In essence, Doerr is helping to create the biggest new market the world has seen since the dawn of the oil industry—and asking for taxpayer dollars to do it.

He’s not queasy about mixing politics and money. “I unabashedly raise money on behalf of good candidates,” he says. And to good effect, adds Kleiner Perkins partner John Denniston. “The political winds have shifted rapidly toward greentech,” he says.

Others, however, are queasy about Doerr’s collaboration with government. It’s got Jerry Taylor, a senior fellow at the country’s preeminent free-market think tank, the Cato Institute, scratching his head. “Did we need subsidies to bring DVDs or iPods to market? If subsidies worked, we’d have nuclear power too cheap to meter, and our cars would be filled with synthetic fuel,” he says. As for the government backing of the oil and coal industries, “the remedy for bad subsidies is to get rid of the subsidies.”

Vaclav Smil has a different problem with Doerr’s agenda. The respected energy analyst and author of the 2003 book Energy at the Crossroads says greentech is key to the long-term health of the planet. But it will take decades for greentech to become a significant factor in the energy market. Anyone selling the idea that alternative energy will wean the U.S. off foreign oil anytime soon, he says, is “telling people nonsense.” And within the 10-year cycle of a venture capital fund? “It’s all hype,” Smil says.

Doerr regularly trots out chum Al Gore to run through his Inconvenient Truth slide show in front of influential audiences of businesspeople and politicians. He makes regular appearances on public television’s Charlie Rose Show and has also drawn criticism for overhyping global warming—even from greentech fans.

On one episode of Charlie Rose last year, Doerr sounded grave: “The latest fear from scientists at Caltech is not that Greenland will melt but that it’s going to slip off the rocks.… If we lose Greenland, all the scientists agree that oceans will rise by 20, 30 feet. That puts downtown Manhattan underwater. That means where we are in Silicon Valley will be underwater. We will lose most of Mumbai in India.”

Quite alarming—until you discuss the topic with Caltech’s Eric Rignot, senior research scientist at the institute’s Jet Propulsion Laboratory. In an email, he offers his reaction to Doerr’s scenario: “This is certainly excessive, only the extremist part of the story. In all likelihood, Greenland will contribute one foot of sea level rise by 2100. If the climate warms very fast and all glaciers go mad, it could go up 10 feet. And then if you melt every bit of ice down to the ground, it would reach 20 feet. But even that did not happen in the last interglacial. This is a most extremist scenario.”

Doerr credits his teenage daughter with deepening his commitment to greentech. During an after-dinner conversation with friends last year, the subject of global warming arose. She piped up, “Dad, I’m scared and angry. Your generation created this problem. What are you going to do to fix it?”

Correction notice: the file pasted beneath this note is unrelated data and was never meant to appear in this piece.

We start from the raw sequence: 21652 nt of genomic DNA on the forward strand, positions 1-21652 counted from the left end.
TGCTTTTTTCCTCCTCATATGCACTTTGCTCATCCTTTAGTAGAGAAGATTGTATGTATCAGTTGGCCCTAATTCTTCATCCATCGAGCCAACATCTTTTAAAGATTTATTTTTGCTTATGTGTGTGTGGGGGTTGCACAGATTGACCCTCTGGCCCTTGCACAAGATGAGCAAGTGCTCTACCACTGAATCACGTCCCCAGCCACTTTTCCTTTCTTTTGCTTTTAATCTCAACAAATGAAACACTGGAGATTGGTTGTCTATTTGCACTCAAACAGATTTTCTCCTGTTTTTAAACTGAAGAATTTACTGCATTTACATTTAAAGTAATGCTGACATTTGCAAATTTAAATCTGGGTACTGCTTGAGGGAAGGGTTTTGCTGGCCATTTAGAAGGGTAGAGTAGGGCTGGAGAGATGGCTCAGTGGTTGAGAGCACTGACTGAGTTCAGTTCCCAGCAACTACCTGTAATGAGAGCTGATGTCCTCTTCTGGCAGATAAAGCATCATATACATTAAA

What he is doing is steering at least $200 million to greentech startups, 15 of them so far. They include Altra, a builder of ethanol refineries; Amyris Biotechnologies, which is using a technique for making antimalaria drugs to convert materials including switchgrass and cornstalks into biofuel; Miasolé, a company that makes sheets of film that can be used in roofing material as affordable solar devices; Lilliputian Systems, which is engineering small fuel cells for handheld computers and cell phones; GreatPoint Energy, which is attempting to make coal gasification more efficient; and Bloom Energy, a company developing solid oxide regenerative fuel cells.

Doerr, who sits in Kleiner Perkins’ Menlo Park conference room discussing greentech, is wearing a gray button-down shirt and khakis. He’s always in motion, jiggling his legs, pinching his nose, running his fingertips along his jaw. Asked how he justifies his push for increased government subsidies, he inexplicably lifts his left arm toward the ceiling to reveal a red Indian-bead bracelet. He lets his hand fall, drops his elbows to the table, puts both hands on his face, and finally blurts, “I’m a raging capitalist!”

Happy with his setup line, he continues, “Markets are incredibly important, but they’re not perfect.” To get greentech kick-started, he argues, subsidies and mandates should be acceptable, as long as “you don’t overuse them and proceed in a bipartisan manner.”

Doerr jumped into politics in 1996, incensed by a California ballot proposition that would have left tech startups more vulnerable to class action suits. He helped organize Valley business leaders and defeat it, then channeled that momentum into creating Technet, a pro-technology lobbying group.

More victories followed. Education was an early priority, and Technet helped pass a ballot initiative in 2000 to aid charter schools; John and Ann Doerr personally contributed $8.7 million to the campaign. In 2004, California voters agreed to spend $3 billion to fund stem cell research in the state, a poke in the eye for President Bush and a boon to the Valley’s biotechnology industry. The biggest contribution came from the Doerrs: $6 million.